Visit an Enchanted Island Paradise - Bimini
The islands of the Bahamas form a 100,000-square-mile archipelago that extends over 500 miles of the clearest water in the world. It consists of 700 islands, including uninhabited cays and large rocks. Total estimated land area is 5,382 square miles and the highest land elevation is 206 feet (63 meters).
In 1492 Christopher Columbus made his first landfall in the New World on the island of San Salvador in the eastern Bahamas. After observing the shallow sea around the islands, he said “ baja mar “(shallow water or sea) and effectively named the area The Bahamas, or The Islands of the Shallow Sea.
Nassau, the capital city, is located on New Providence Island. This is the commercial and government centre of The Bahamas. The majority of the country’s 300,000 population resides here as well.
Bimini has three islands, North Bimini, South Bimini and East Bimini. It is located 50 miles off the east coast of Florida, across the Gulf Stream.
The larger island of North Bimini is about 7 miles (11km) long and 700 feet (210m) wide, of which only 3 1/2 miles is populated. The water which surrounds Bimini is simply magnificent.
The name Bimini comes from the Taino Native American Indian language of the Caribbean islands, meaning Mother of Many Waters.
Bimini is widely know for its great fishing, and is called the fishing capital of the world, as access to deep water fishing is very close to shore. Ernest Hemingway spent some time on Bimini between 1935 - 1937 and it was here that he wrote his famous novel, Island in the Stream.
Two roads run through North Bimini. The main King’s highway, on the bay side of the island, is lined with shops, bars and marinas for its first quarter mile. The shorter Queen’s highway runs along the western ocean side of the island. A Golf cart or a bicycle is the most comfortable way to get around.
North Bimini is divided in four sections. Alice town is the ‘downtown’ of Bimini with most marinas and bars. Next is Bailey town, a residential area with several grocery stores, variety stores and churches, followed by Porgy Bay. This is a characteristic Out Island fishing village, where every afternoon local fisherman bring in their catch of the day. This is where the WildQuest retreat is situated. The last is Bimini Bay Resort - a controversial new complex with marinas, cottages, townhouses and restaurants.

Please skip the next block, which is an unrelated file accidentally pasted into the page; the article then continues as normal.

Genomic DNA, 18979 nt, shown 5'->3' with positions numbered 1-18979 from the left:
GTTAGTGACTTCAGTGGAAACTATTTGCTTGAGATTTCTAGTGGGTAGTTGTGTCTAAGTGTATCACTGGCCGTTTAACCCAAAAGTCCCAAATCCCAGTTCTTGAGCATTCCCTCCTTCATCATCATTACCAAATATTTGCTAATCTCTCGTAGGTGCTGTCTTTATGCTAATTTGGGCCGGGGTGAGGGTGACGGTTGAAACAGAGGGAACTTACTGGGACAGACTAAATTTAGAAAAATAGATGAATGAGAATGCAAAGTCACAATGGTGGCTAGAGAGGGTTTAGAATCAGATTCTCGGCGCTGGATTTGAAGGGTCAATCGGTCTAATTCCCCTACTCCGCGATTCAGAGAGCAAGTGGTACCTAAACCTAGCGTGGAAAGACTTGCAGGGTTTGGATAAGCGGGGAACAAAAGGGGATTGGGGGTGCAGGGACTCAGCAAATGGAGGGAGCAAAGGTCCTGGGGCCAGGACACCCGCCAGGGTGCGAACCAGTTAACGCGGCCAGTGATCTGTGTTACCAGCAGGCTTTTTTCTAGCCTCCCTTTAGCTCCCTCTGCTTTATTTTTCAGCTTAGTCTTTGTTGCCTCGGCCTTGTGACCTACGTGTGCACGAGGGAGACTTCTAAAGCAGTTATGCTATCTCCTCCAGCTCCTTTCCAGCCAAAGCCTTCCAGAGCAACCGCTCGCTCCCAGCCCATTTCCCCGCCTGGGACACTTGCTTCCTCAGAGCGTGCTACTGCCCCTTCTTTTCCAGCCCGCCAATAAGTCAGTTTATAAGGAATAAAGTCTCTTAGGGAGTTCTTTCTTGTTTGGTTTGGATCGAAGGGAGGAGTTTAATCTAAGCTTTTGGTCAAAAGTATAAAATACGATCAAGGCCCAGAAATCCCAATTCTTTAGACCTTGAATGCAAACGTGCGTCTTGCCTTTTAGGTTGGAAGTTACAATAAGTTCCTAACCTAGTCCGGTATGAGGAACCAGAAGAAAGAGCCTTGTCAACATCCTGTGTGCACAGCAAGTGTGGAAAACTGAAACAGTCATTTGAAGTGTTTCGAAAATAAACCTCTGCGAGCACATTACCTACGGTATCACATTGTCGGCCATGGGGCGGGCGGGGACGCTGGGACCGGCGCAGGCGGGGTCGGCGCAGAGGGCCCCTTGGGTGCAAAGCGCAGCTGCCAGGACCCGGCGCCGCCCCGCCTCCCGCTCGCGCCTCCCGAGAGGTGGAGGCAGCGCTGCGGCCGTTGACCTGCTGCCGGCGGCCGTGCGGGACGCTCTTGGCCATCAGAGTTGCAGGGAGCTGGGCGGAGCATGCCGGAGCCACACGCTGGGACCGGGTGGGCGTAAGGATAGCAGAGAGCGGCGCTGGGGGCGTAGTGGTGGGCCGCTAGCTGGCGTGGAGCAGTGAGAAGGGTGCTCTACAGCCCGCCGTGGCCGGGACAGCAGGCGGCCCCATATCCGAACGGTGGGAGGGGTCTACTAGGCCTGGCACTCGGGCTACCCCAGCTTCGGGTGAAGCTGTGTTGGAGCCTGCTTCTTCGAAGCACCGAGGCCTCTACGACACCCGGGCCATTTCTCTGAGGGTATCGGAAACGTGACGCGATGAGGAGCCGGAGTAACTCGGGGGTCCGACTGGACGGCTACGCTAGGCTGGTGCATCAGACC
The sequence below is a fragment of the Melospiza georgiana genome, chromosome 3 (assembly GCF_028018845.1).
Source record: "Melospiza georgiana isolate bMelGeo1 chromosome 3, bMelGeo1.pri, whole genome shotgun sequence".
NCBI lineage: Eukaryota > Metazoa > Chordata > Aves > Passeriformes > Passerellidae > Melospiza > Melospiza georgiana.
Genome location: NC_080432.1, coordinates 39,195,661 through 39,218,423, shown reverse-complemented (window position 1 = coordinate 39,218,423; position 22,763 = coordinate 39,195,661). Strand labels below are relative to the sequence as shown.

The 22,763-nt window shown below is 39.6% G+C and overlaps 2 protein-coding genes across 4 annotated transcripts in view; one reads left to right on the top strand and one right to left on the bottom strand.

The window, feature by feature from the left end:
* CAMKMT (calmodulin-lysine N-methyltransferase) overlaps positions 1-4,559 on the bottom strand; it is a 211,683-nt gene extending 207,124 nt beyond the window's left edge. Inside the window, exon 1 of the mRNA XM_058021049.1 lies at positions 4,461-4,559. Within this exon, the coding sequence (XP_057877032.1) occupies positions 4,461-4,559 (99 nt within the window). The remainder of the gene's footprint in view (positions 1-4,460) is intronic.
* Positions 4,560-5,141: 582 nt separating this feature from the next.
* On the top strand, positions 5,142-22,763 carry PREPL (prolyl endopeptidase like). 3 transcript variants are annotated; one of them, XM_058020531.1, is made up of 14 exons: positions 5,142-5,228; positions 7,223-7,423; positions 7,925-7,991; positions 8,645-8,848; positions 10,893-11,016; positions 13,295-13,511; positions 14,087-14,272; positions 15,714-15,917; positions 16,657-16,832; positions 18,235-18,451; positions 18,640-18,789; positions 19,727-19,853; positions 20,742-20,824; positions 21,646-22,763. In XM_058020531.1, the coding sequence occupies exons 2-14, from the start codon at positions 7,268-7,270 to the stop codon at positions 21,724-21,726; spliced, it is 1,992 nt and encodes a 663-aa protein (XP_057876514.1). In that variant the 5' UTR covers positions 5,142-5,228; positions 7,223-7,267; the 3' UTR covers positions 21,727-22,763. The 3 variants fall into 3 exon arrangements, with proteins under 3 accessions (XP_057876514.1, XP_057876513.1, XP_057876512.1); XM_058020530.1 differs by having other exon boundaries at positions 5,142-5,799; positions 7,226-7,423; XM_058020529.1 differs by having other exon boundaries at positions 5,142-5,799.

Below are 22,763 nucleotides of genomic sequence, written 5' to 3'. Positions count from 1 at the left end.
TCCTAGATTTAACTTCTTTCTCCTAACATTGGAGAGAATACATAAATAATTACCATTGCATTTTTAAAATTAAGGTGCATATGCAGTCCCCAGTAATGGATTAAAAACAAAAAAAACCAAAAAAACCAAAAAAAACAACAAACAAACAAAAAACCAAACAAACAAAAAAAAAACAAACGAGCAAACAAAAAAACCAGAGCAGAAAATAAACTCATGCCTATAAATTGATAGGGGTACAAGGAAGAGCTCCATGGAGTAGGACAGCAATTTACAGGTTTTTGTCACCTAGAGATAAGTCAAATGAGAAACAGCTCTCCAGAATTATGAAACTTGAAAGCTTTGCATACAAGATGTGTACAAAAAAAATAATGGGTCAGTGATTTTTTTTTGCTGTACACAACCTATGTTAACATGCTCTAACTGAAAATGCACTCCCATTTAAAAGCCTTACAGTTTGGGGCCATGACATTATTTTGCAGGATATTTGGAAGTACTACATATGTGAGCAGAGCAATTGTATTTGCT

There’s a Bimini Museum, Bimini Police station, Post Office and Medical Clinic on North Bimini. The best sandy beach runs along the western side of North Bimini and is known by it’s three sections: Radio Beach, Blister Beach and Spook Hill Beach (closest to WildQuest).
There are two main esoteric sites around Bimini. The Healing Hole on East Bimini, is a unique sulphur spring, located in the mangroves on the east side of Bimini which is said to have curative properties; and Bimini Road, also known as the Atlantis road, just off the west coast of North Bimini. This is an underwater rock formation in 18 feet of water said to be remains from the lost continent of Atlantis. Edgar Cayce predicted that Atlantis would rise again near North Bimini.
South Bimini, a short water taxi ride from North Bimini, has the international airport and hosts the Bimini Biological Field Station (aka Shark lab). This is a research facility, founded in 1990, conducting extensive studies on shark behavior. Sometimes known as the “Greenpeace” of Bimini.
Alongside the road from the airport is the Fountain of Youth - sought for in 1513 by Spanish explorer Ponce de Leon. The waters of this well are rumored, to this day, to be endowed with rejuvenating properties.
A new addition is the Bimini Nature Trail, where you can see the plants and animals of Bimini in their natural environment.
Surrounding Bimini are the Cays of Bimini. The larger off-lying cays are Cat Cay, a private resort island, Gun cay with the picturesque Honeymoon harbor and Ocean Cay where aragonite (pure limestone) is dredged from the ocean’s floor to produce cement, fertilizers, glass and other products.
Between South Bimini and Cat Cay lies a popular dive site: The “Sapona”, or “concrete ship”. It’s believed to be left over from WWI. It served as a rum-runner’s storehouse during Prohibition.
There are beautiful deserted beaches for walking, swimming and enjoying the sunrise and sunset. It is small and quiet with few tourists. The Islanders are open and friendly, and the children are delightful.
"This has been a place of magic beyond words..."
- Mikki, Michigan
Please note: The Bahamas are an independent country and you have to have a valid passport to enter. Visas are not required for the Bahamas for most people. You can check with the Bahamian Consulate, your travel agent or www.bahamas.com to see if you require a visa. Please also check if you need a visa to enter the US. Please check Travel arrangements for more details about arranging your travel.